It Slices, It Dices–With a Minuscule Jet of High-Speed Water Instead of a Knife

By Veronique Greenwood | June 13, 2012 2:57 pm

moonpie
A moonpie sliced with a water jet cutter: Not a crumb out of place.

There are many wonders of engineering, confined to the labs and warehouses of industry, that we laypeople never get to see. That’s the case with the water jet cutter, which fires out a thin stream of water through a diamond nozzle at nearly the speed of sound and can slice through everything from peaches to linoleum with the greatest of ease.

It’s been around in some form since the 1950s, but if you’re not in the business of cutting things into ever-smaller pieces, you may not have come across it.

Here is a cutter made by Paprima going through beets like a knife through butter:

If you’ve never chopped a beet, let me enlighten you: beets are like spheres of wood. You may be tempted to pull out a hatchet to make any kind of serious progress—or, you could reach for a tiny stream of pressurized water.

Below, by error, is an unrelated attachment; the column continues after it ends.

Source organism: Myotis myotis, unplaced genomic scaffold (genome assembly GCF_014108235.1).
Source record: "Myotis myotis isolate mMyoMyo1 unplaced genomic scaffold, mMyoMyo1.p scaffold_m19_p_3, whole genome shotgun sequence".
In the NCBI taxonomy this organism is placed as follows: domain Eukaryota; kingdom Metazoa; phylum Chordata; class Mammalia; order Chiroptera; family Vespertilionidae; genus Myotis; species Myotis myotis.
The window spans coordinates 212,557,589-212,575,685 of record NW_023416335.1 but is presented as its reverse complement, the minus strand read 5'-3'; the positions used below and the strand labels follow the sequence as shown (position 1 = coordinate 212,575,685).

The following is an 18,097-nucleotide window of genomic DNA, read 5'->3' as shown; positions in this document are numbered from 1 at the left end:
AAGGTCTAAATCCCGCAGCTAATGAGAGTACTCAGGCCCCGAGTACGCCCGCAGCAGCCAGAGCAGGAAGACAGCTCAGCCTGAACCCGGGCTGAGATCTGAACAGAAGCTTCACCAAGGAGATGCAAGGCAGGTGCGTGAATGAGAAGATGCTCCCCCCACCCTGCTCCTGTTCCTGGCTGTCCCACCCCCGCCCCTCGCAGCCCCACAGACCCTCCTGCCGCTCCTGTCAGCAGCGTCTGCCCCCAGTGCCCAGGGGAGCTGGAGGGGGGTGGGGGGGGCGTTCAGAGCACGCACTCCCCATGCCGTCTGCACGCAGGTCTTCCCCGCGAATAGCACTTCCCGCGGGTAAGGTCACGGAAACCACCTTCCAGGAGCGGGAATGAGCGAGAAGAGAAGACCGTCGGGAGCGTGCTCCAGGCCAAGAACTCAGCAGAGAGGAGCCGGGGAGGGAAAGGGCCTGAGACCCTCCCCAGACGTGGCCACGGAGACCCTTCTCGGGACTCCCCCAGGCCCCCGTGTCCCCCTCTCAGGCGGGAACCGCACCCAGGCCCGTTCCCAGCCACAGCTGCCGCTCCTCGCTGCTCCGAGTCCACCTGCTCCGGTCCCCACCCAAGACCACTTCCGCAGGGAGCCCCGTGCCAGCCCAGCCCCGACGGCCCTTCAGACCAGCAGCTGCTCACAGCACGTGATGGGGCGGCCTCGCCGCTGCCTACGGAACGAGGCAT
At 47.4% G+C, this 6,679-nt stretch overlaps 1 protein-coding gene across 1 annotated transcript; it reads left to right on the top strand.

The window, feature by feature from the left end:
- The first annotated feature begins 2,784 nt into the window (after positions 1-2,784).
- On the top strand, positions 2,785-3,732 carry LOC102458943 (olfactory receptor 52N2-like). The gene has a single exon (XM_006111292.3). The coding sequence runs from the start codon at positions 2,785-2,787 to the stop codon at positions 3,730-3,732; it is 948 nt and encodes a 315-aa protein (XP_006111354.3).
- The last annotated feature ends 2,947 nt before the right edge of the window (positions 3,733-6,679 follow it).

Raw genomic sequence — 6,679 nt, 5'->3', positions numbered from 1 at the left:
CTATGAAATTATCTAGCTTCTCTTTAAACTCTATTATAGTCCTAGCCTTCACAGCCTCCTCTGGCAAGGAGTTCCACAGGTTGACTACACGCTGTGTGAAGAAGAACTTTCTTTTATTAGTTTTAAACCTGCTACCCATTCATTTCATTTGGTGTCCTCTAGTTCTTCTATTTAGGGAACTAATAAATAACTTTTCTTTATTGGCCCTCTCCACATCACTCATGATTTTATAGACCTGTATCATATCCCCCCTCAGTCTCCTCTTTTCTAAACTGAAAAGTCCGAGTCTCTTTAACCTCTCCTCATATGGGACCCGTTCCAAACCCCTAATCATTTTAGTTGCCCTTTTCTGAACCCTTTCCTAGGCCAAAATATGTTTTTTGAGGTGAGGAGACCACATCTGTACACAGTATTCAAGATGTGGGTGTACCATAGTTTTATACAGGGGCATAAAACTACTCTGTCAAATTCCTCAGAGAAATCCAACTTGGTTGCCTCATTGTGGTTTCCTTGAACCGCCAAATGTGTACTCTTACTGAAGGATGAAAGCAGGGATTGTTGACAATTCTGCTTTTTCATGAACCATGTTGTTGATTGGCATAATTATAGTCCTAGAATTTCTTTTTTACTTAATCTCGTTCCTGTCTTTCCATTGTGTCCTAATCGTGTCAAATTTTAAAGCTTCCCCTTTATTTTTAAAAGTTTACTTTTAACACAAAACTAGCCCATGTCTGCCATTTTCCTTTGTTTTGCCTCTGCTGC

That stream of water has a delicate touch, too. It can slice through food items as fragile as canned peaches and leave not a scratch on them, except for a thin line of empty space. It also, as long as the water is clean, does not leave bacteria on them, which is a downside of using a metal knife to process sliced foods.

As you might have surmised by now, its slicing powers do not magically stop before human flesh. It will whirr through your finger like it whirrs through a strawberry cheesecake (which, yes, it does: see all of Paprima’s videos and photos here).

That’s one reason, perhaps, why we won’t be seeing them in kitchens anytime soon.

[via PopSci]

 

  • guest

    Wow! Wouldn’t have thought water could be used this way.

  • Wil

    Industrial water jets are routinely used to cut stainless steel, tungsten carbide, titanium, granite, and other hard materials. Using it to cut anything softer than aluminum is like using a small atom bomb to clear the weeds out out your driveway.

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